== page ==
Today I went out to Cragfont and, let me tell you, that was the best $5 I have spent in a long time. I was the only person there, so the curator, the guy who’s been responsible for the home for the past three and a half decades, showed me the house. Just me. I got a personalized tour.
I really wanted to focus on the house itself. Not that the Winchesters aren’t interesting and, hey, thanks for Memphis, but I wanted to walk around a house just a little older than Ashland would be, if it were a real place. A house like this or the Hermitage is more of the style of Ashland than later homes.
When Cragfont was built, it was the largest home in Middle Tennessee, which, by today’s standard’s is not that large. But it has three rooms downstairs–a front ladies parlor, Winchester’s office, and a large sitting room that takes up the whole other side of the house. It’s also built in a lollypop shape, so there’s a kind of middle entrance hall with stairs going up to the ballroom, then the dining room and then the kitchen. On the other side of the kitchen is the smokehouse. Yes, all attached. In the early 1800s.
Which, of course, was my first source of questions. But the construction of the house is ungodly amazing. It’s all limestone. All of it. Every wall and those walls are at least a foot thick, I’d estimate. So, what worry did the Winchesters have of fire? I assume the house was built to withstand Indian attack, even though it was built after relative peace had broken out. I mean it’s clearly intended to be a fortress. And the cook slept above the kitchen, which, to me, is another sign that they didn’t want to risk losing a valuable, skilled slave to attack.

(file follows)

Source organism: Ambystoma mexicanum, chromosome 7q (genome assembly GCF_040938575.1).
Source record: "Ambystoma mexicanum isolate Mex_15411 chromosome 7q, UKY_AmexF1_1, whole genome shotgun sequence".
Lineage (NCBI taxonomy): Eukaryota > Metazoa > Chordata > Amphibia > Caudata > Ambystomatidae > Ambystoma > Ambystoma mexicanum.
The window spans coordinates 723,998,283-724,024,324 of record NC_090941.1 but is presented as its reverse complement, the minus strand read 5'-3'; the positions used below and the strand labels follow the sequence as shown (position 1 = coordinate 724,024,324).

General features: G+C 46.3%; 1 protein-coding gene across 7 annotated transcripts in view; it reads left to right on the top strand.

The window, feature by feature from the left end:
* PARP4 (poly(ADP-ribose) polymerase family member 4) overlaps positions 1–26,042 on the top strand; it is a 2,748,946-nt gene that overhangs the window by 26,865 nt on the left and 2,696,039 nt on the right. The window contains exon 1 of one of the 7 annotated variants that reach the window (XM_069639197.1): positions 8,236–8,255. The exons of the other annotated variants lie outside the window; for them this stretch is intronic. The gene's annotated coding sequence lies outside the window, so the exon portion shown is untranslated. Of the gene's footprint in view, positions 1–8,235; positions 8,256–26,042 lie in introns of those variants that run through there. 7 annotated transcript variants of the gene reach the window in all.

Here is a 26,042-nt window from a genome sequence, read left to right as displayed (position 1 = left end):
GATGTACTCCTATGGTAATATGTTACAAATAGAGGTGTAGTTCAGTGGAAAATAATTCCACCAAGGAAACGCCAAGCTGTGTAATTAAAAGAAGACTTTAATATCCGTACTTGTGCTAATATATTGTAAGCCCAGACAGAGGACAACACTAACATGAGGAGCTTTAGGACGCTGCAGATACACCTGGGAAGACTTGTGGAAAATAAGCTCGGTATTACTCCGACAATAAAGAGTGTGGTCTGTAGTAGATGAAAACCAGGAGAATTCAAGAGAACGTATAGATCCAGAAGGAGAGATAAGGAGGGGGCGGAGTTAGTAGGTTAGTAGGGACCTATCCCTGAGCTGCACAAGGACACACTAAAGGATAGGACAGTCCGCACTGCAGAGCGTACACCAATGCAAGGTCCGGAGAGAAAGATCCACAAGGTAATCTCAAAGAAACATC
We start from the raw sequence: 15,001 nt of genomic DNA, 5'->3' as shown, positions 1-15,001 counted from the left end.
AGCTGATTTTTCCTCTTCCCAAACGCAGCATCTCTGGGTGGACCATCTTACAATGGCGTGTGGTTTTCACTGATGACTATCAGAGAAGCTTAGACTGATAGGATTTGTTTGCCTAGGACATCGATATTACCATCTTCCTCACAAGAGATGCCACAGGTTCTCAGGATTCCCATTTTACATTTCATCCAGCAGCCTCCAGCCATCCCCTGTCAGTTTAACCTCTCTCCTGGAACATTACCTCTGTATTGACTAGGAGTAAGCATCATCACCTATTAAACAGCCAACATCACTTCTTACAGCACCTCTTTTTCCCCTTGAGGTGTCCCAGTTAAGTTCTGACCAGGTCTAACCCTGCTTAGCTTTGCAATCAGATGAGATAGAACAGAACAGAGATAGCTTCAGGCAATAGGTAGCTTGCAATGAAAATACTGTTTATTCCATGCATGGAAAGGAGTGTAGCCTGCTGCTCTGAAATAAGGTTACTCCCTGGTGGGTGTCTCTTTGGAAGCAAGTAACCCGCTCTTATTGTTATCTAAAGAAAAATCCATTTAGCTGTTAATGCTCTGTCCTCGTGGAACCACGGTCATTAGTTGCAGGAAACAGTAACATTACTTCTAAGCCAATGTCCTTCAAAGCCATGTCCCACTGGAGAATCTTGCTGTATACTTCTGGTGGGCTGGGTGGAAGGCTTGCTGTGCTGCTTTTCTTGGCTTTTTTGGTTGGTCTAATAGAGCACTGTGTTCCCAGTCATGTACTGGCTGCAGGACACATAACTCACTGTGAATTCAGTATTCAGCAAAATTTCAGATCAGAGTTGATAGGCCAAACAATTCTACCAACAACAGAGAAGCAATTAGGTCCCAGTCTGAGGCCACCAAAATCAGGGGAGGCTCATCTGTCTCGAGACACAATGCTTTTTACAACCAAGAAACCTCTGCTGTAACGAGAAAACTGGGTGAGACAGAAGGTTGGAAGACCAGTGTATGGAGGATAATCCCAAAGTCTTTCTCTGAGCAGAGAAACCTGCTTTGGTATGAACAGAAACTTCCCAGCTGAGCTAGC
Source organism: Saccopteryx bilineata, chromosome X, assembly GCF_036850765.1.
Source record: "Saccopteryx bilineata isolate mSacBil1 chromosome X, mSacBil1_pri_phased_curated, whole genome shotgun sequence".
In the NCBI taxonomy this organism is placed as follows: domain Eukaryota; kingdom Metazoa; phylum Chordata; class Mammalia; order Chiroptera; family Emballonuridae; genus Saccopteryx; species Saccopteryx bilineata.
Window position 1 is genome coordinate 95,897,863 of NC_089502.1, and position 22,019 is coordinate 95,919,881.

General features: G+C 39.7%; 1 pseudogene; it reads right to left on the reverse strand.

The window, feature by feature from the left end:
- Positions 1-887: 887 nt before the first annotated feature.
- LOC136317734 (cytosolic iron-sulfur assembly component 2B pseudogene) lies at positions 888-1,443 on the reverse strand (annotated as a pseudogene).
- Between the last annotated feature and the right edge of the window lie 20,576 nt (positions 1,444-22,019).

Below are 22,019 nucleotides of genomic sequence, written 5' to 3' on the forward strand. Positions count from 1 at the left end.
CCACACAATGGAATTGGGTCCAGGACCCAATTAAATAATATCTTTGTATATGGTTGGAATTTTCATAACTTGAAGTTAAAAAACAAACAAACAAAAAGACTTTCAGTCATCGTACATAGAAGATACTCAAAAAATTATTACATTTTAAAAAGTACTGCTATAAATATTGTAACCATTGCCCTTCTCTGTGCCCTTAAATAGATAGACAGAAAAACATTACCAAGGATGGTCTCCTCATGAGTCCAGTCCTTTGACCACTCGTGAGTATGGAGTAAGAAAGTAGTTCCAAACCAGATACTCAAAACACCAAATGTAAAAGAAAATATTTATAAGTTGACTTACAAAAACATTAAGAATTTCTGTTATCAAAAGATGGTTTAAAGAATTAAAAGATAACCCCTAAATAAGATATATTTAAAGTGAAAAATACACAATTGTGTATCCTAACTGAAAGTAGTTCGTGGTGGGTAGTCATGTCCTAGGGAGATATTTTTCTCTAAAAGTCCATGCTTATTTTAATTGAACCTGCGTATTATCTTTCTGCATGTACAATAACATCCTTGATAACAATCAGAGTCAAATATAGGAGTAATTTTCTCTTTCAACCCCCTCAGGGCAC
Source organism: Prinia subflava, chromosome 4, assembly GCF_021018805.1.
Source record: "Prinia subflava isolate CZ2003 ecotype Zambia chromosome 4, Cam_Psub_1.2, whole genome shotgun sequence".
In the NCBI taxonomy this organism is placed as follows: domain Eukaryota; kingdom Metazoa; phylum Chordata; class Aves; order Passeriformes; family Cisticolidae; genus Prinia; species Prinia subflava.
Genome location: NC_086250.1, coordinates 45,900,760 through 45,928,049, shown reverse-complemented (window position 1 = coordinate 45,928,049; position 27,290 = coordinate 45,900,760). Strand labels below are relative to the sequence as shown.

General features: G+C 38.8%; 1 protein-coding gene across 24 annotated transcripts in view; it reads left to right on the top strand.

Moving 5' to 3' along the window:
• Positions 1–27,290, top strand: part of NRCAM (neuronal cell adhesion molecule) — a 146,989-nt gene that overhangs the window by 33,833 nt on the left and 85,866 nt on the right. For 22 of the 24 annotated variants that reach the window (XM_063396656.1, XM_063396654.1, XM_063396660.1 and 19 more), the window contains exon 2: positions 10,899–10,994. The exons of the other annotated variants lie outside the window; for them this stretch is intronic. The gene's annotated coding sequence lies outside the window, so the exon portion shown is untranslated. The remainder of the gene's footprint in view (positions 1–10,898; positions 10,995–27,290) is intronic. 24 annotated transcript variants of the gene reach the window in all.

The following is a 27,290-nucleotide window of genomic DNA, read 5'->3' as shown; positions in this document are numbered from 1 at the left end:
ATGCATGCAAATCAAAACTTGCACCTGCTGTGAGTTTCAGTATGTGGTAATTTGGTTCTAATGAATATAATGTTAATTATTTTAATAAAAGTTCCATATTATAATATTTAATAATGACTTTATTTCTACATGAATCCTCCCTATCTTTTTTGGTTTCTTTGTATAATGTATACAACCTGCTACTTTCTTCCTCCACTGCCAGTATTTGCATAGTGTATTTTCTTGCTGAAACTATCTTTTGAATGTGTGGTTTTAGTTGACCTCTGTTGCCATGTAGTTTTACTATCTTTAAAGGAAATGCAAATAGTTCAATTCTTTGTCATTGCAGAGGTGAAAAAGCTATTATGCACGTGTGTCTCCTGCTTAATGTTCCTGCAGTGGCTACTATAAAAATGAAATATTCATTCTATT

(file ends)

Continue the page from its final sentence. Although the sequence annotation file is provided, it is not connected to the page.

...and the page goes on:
The stars on the building are the outside ends of long metal poles put through the house to hold it together during an earthquake. Much to my delight, these went in after the 1812 earthquake. Because, of course they did.
I also think the rock served to keep the house a steady temperature–like building yourself a giant, above-ground cave.
Also cool is that much of the stuff that’s painted in the house is painted with a buttermilk-based paint. The greens are buttermilk and various plants. The reds are buttermilk and… ready?… goat’s blood. Hell yes, I’m stealing that.
I was really impressed by how much he talked about the slave labor and basically how it made the house possible.
I had heard that Cragfont is ridiculously haunted, but I have to tell you, he’d been having such problems with things falling off the walls and it was so creepy in parts of the house–the front hallway, for instance–and we were in there all alone, so I just didn’t have the guts.
But it was beautiful and awesome and I’m so glad I went.
I would love to get into Fairview, too, even though it’s been substantially remodeled.